The new members of the 116th Congress make up the most diverse group of incoming lawmakers ever on Capitol Hill. When Congress convenes in January, at least 35 women will be new members, bringing the total serving in the House and Senate to more than 120 — that’s up from the current 107 in Congress.
WASHINGTON — Newly elected members of the 116th Congress won’t be sworn in until next year, but they’ve already made some history, just by posing for the traditional freshman photo in front of the U.S. Capitol.
The photo reflects a record number of elected women and people of color who won in the midterm elections. They make up the most diverse group of incoming lawmakers ever on Capitol Hill. When Congress convenes in January, at least 35 women will be new members, bringing the total serving in the House and Senate to more than 120 — that’s up from the current 107 in Congress.
The House will have an unprecedented number of African-Americans and Latinos. Veronica Escobar and Sylvia Garcia are the first Latinas from Texas in Congress.
“It’s very exciting. It’s long overdue,” Garcia said this week as she arrived in Washington with others to begin their orientation, start putting together their staffs and figure out where they’ll live. “Diversity is so good and so important for decision-making.”
The freshman class also includes the first two Native Americans elected to the House: Sharice Davids of Kansas and Deb Haaland of New Mexico. And it includes the first two Muslim women in Congress: Ilhan Omar of Minnesota and Rashida Tlaib of Michigan.
“It’s uplifting,” Tlaib said. “People like us are now finally running for office and we’re winning. We’re very hopeful to be able to help our residents back home feel like they have a seat at the table now.” Tlaib and others have posed for photos to celebrate their elections and diversity. Omar tweeted a picture from the House floor:
Democrat Jennifer Wexton will represent the 10th District of Virginia. The commonwealth now has three women representing the state: Wexton, Abigail Spanberger from the 7th District and Elaine Luria in the 2nd District.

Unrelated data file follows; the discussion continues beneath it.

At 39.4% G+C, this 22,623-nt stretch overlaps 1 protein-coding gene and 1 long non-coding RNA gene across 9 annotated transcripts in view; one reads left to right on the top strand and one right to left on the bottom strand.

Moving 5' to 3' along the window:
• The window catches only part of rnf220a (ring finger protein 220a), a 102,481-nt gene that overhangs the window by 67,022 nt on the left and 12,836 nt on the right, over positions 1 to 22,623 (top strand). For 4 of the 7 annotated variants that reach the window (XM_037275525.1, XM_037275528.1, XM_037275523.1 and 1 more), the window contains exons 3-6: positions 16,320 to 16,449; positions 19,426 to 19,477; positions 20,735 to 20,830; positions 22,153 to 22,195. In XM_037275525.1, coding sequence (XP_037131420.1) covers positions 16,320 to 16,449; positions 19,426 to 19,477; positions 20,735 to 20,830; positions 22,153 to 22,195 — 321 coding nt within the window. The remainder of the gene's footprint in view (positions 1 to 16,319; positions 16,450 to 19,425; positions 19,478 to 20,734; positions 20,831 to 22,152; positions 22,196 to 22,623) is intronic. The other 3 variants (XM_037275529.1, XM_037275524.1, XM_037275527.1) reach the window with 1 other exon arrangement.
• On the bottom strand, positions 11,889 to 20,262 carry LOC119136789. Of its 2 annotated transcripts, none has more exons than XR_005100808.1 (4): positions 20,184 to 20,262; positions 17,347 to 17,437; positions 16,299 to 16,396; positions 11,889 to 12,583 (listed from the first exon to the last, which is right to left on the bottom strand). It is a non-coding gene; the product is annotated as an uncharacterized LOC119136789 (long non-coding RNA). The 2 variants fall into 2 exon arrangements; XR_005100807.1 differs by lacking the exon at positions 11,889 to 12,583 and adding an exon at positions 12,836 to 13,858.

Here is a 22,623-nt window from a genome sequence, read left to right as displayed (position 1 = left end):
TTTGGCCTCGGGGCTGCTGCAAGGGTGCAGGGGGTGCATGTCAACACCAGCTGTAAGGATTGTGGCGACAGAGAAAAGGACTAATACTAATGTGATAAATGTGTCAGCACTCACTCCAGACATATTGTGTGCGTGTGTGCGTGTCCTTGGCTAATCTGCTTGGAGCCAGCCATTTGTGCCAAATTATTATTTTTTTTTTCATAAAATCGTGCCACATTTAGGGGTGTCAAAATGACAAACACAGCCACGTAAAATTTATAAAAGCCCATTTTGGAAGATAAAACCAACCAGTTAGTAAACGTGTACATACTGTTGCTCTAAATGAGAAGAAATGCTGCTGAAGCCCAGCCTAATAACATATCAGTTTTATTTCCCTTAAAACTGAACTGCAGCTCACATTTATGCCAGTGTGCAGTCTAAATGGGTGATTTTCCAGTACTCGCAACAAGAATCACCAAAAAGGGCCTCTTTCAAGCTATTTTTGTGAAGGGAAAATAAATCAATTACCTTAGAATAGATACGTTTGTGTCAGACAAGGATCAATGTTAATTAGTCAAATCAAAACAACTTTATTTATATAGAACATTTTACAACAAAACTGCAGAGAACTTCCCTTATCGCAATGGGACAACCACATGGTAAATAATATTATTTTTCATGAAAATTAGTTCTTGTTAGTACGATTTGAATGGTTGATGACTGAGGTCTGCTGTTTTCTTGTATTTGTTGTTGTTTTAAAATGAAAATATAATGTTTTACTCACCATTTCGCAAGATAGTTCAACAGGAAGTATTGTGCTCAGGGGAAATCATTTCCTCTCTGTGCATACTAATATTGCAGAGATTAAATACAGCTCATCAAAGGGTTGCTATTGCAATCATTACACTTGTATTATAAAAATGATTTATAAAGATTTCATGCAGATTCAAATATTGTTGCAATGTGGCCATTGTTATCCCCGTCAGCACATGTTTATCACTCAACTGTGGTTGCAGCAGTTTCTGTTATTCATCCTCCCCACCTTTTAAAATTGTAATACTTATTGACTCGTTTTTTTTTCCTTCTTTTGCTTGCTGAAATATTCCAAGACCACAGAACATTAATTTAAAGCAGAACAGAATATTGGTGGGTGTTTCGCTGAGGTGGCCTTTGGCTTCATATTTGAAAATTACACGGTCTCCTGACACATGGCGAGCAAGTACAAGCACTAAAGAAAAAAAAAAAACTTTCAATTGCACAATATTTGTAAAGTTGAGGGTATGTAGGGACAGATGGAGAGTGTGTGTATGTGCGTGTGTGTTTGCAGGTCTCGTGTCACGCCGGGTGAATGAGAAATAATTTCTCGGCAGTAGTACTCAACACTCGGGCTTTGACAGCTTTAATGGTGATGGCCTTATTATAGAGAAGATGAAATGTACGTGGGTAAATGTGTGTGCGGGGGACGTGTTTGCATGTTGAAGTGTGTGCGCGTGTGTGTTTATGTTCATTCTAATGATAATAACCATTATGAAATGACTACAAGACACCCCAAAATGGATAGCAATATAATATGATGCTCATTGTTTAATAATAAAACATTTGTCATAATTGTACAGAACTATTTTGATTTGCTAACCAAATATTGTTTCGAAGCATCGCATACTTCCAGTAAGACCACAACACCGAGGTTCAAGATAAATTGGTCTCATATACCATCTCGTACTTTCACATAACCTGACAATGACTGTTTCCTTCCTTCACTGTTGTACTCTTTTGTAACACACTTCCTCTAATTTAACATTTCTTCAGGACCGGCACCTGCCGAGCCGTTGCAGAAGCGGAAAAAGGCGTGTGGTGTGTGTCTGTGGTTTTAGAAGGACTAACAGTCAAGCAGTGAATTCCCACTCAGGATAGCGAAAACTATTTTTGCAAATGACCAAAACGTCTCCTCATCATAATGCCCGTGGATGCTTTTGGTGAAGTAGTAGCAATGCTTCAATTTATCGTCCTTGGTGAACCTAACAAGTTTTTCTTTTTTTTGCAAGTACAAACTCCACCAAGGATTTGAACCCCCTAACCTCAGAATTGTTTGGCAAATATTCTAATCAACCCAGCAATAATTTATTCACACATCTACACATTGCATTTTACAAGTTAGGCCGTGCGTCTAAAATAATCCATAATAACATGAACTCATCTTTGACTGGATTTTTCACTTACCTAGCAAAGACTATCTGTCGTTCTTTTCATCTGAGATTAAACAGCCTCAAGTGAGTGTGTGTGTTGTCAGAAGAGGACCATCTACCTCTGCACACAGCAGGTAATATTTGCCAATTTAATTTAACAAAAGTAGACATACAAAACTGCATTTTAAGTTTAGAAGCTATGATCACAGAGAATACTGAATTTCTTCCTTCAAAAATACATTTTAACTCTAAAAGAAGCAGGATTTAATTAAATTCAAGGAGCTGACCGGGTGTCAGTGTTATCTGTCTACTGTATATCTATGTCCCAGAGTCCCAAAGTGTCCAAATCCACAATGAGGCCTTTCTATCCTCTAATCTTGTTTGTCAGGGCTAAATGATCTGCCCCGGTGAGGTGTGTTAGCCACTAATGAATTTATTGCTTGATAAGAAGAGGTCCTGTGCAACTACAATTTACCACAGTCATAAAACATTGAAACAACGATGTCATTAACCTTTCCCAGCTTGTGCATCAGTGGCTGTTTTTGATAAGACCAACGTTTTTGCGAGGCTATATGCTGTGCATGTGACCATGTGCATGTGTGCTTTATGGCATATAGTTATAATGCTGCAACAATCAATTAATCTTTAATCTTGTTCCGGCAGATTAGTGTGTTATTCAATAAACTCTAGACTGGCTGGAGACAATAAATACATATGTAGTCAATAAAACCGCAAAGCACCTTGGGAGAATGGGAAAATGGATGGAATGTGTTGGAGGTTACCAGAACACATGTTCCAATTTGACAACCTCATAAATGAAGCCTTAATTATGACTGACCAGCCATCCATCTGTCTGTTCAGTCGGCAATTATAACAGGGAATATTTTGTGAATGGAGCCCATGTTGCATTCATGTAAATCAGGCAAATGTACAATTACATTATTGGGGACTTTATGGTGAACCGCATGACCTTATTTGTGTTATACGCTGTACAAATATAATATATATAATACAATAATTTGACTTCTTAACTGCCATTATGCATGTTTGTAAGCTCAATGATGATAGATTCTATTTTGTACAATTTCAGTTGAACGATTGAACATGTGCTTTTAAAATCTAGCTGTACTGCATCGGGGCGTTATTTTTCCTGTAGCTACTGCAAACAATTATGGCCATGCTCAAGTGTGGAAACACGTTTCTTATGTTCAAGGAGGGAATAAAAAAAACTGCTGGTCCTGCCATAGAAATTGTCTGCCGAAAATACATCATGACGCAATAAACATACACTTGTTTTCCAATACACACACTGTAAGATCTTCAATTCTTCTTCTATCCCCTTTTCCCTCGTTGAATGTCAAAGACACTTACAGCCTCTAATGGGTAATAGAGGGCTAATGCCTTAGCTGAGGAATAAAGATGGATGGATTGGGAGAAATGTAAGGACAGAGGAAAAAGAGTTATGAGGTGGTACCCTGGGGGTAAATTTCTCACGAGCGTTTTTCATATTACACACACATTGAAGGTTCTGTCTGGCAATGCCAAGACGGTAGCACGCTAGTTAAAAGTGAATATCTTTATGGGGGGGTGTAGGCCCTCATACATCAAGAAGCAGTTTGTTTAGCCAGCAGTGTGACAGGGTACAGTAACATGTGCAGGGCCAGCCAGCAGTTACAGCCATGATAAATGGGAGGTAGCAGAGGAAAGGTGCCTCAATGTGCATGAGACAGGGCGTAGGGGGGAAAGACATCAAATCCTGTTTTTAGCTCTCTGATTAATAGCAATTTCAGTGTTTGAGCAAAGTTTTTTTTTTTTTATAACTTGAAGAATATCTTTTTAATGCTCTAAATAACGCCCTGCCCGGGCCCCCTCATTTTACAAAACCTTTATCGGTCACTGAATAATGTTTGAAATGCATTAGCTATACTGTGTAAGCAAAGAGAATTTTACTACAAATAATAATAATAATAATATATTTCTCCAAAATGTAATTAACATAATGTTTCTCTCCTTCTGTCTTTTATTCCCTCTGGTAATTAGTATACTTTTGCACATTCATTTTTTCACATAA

“It’s wonderful. It’s a little bit surreal,” Wexton said. “It’s a lot of information, but it’s incredibly humbling and amazing to be part of Congress.”
All but one of the women elected to the House are Democrats. They have a wide range of issues they want to tackle. But virtually all of them say they want to keep making sure there’s affordable health care for Americans.
Some have called this the “year of the badass woman,” since several of the women elected have military and national security backgrounds. Spanberger and Elissa Slotkin, of Michigan, are both former CIA officers. Mikie Sherill, from New Jersey, is a former Navy helicopter pilot.
CNN’s Dana Bash started a series called “Badass Women of Washington” last year, that takes a look at women from a wide variety of backgrounds, who shatter glass ceilings
While the House will be controlled by Democrats next year, Republicans remain in power in the Senate.
Across the aisle?
Incoming House Republicans said they realize they’ll face political challenges in the minority, but still hope to have an impact. And some say they are ready to reach across the aisle.
Republican Denver Riggleman will represent Virginia’s 5th District, which stretches across more than 20 counties, including part of Fauquier County in Northern Virginia. He said he hopes to address staple GOP issues such as tax cuts and immigration, but he also wants to make sure there’s “bipartisan health care.”
“I’m going to work across the aisle if it’s something constitutionally viable [and] something that helps my district,” he said.
While the number of women in Congress is growing, men still hold the vast majority of seats — close to 75 percent. Most Republicans elected in this month’s midterms are white men and GOP leaders have acknowledged they need to do a better job of recruiting women and minorities to run for public office.
Still, the upcoming Congress will look very different. In 1981, when Ronald Reagan was in the White House, 94 percent of Congress was white. Each election in recent years has made Congress more diverse. In 2016, when President Trump was elected, close to one-fifth of voting members in the House and Senate were in a racial or ethnic minority.
The average age of members of Congress is also falling, thanks in part to the election of young newcomers: Alexandria Ocasio-Cortez of New York and Abby Finkenauer of Iowa are both 29; several others are in their 30s, including Spanberger.
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